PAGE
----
The Psalmist spends 95% of their words describing the terrifying and awe-inspiring power of God,
The voice of the LORD breaks the cedars;
The LORD breaks the cedars of Lebanon…
The voice of the LORD flashes forth flames of fire.
The voice of the LORD shakes the wilderness;
-Psalm 29:5, 7-8
After this lengthy description of the incomprehensible power and majesty of God, the Psalmist finally gives us the “so what?” of the Psalm. The reason it matters that God is so powerful and beyond human comprehension is that the LORD has promised to “…give strength to the people” and “bless them with peace.” (Psalm 29:11) God uses all that fiery, earth-quaking power to give strength to those who are weak and to bring peace in the world. Even when we can’t imagine how the weak could be strengthened and peace be brought into this world, God is with us and God is beyond comprehension. The Incomprehensible One can bring about peace and justice even when it seems incomprehensible to do so.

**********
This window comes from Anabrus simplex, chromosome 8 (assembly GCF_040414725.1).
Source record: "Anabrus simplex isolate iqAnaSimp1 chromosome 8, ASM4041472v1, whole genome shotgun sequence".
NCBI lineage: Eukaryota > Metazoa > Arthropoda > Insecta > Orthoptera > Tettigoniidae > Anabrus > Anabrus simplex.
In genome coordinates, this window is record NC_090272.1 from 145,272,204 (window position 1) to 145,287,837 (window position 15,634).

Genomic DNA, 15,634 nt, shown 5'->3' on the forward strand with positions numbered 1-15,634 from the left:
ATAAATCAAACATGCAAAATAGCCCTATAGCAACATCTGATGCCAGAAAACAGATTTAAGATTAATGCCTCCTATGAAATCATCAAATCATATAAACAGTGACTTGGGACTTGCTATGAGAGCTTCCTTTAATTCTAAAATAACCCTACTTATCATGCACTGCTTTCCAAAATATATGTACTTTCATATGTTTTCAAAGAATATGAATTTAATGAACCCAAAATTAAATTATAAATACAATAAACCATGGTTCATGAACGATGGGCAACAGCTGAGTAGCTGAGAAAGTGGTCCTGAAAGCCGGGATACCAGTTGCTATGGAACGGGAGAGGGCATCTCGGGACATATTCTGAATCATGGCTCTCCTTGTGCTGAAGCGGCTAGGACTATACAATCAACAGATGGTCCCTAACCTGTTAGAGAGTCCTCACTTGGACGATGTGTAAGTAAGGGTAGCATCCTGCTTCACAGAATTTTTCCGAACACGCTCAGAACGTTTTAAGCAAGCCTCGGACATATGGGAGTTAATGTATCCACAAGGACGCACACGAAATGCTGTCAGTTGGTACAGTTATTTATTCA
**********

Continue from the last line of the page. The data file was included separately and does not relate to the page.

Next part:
Gregory Boyle is a Jesuit priest who has served in the Los Angeles neighborhoods that have the highest amount of gang activity in the country. Boyle started Homeboy Industries which provides job training, tattoo removal, counseling services, and more to gang members who are trying to leave behind their gang pasts. In his work, Father Boyle has learned that in encountering others, one is continually encountering the “God who is greater than God.” We may have an idea of who God is and what God is up to in the world, but just when we arrive at that conclusion, God steps in and reveals that our understanding of who God is was too small.